Titan Of The Plaintiffs Bar: Robbins Geller’s Spencer Burkholz

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May 4, 2024

by Rose Krebs
Article is reprinted with permission from Law360.

Law360 (April 29, 2024, 3:04 PM EDT) -- Robbins Geller Rudman & Dowd LLP’s Spencer A. Burkholz is quick to downplay his accomplishments litigating major securities cases during his lengthy career, saying effective teamwork has been the key to those successes.

Burkholz told Law360 he learned the importance of teamwork early on as a soccer player in high school and at Clark University in Worcester, Massachusetts. Those formative years really matter, he told Law360, and he still draws on lessons he learned about hard work growing up in a middle class neighborhood outside New Haven, Connecticut, and while playing as a left halfback.

Soccer taught him wins result from good teamwork, and that has been an important theme in his legal career.

“A lot of the successes at the firm are due to the team aspect we have here,” Burkholz said of Robbins Geller’s track record of getting huge financial recoveries for investor plaintiffs.

Litigating complex securities cases certainly isn’t a one-person job, so coordination among counsel team members to establish the best strategy is part of a winning formula just as in soccer, he said.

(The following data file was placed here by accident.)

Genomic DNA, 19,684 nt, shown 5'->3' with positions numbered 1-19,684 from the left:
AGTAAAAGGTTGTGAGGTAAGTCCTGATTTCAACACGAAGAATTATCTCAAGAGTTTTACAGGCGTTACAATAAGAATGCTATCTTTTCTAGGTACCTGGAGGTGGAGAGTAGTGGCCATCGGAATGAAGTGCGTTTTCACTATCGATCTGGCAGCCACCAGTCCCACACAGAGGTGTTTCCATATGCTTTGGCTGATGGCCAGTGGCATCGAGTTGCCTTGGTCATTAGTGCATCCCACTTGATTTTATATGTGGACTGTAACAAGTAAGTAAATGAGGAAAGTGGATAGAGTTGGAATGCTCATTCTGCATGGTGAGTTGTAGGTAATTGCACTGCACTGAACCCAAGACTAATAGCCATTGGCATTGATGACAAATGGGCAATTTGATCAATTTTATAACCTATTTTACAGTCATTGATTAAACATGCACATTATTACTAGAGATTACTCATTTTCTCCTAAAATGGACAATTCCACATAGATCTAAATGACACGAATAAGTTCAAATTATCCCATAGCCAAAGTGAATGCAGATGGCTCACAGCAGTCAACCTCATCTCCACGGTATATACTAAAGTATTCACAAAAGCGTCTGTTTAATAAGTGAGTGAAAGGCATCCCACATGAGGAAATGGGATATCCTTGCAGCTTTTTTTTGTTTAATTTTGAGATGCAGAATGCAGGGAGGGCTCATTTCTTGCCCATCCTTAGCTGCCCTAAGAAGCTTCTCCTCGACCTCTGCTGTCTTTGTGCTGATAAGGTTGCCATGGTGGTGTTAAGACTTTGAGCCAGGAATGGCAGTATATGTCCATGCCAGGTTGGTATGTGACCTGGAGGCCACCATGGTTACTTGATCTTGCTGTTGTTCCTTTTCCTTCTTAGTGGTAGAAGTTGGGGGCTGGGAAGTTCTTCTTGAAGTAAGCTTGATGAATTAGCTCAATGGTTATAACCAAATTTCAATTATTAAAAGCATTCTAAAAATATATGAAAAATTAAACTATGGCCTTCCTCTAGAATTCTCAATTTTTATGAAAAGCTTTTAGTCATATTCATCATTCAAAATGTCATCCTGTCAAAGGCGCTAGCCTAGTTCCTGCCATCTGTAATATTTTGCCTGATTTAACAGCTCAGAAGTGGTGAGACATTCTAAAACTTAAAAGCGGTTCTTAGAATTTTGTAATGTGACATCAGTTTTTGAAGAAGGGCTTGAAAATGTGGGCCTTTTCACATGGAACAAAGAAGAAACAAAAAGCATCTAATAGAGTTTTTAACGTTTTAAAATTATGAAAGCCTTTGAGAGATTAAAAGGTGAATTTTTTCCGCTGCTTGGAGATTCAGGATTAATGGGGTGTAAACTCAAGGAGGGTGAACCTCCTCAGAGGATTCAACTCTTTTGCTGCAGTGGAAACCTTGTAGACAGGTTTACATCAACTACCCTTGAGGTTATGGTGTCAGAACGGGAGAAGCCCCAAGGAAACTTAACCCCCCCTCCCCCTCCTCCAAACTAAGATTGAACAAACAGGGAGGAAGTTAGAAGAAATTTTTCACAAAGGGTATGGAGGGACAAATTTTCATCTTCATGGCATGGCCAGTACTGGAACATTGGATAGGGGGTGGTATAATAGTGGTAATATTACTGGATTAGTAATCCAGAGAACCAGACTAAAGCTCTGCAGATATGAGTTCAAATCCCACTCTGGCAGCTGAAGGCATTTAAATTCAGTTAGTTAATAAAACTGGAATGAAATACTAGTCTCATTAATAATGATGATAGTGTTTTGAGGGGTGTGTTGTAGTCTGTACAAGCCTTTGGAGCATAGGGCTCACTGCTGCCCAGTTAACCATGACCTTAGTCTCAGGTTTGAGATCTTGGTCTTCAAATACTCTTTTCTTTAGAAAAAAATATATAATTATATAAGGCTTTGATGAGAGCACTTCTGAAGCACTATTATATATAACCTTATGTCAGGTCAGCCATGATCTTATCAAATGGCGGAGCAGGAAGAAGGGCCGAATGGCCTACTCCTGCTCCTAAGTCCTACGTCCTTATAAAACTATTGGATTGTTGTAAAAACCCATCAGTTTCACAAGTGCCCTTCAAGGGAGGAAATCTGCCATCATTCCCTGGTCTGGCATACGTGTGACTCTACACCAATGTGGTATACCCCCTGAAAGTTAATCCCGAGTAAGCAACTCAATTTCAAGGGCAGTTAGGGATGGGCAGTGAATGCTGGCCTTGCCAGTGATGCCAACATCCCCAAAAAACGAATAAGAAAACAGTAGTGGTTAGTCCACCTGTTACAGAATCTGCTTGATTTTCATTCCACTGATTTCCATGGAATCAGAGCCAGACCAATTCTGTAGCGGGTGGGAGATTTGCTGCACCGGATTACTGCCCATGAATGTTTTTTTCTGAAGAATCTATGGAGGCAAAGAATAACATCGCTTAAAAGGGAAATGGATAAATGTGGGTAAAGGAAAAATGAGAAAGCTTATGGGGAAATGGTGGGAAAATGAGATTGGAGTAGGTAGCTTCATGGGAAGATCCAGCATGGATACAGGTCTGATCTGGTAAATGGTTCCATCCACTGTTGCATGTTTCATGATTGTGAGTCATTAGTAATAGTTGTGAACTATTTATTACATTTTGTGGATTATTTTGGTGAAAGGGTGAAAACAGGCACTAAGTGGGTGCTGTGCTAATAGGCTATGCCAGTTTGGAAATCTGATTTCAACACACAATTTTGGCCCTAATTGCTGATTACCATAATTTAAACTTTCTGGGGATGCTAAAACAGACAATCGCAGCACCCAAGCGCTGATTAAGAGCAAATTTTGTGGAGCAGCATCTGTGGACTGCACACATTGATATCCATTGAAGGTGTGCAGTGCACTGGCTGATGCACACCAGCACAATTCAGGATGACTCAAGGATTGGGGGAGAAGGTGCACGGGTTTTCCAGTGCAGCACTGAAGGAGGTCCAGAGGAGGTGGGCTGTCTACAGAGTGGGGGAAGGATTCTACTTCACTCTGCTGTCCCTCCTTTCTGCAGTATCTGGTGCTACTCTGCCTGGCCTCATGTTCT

During his more than 30-year career, Burkholz has helped secure many massive financial recoveries for plaintiffs in major securities litigation.

Among his recent work, he helped broker a $177.5 million settlement for investors in a securities fraud case against Envision Healthcare Corp. over its billing practices; and he was on a team that represented investors in a securities fraud class action against McKesson Corp. that settled for $141 million last year, earning him a spot among Law360’s 2024 Titans of the Plaintiffs Bar.

The Envision settlement received final approval in March, officially making it one of the largest securities settlements ever in the Middle District of Tennessee, according to Robbins Geller.

Both the McKesson case, which alleged a drug price-fixing scheme, and Envision were complex matters that required expertise and contributions from the entire team to get to a resolution, Burkholz said.

McKesson was a challenging case to research and develop a strategy, as there were so many drugs at issue, he told Law360, characterizing the case as an antitrust matter within a securities action.

The Envision litigation, which dates to 2017, involved complex damages and liability issues and more than 50 depositions were conducted, Burkholz said.

“It was an incredible effort,” he said, adding that the case was made more complex by Envision’s sale to private equity giant KKR in 2018 and its May 2023 bankruptcy filing. The bankruptcy filing “threatened to extinguish our case,” Burkholz told Law360.

Getting the litigation to settlement “involved many moving pieces,” he said.

Effort, diligence and creativity to avoid relying on a “cookie-cutter” approach is often required to bring about such settlements, Burkholz told Law360.

Along with the importance of contributing to a team, another key lesson Burkholz told Law360 he learned early on is that there is no substitute for hard work.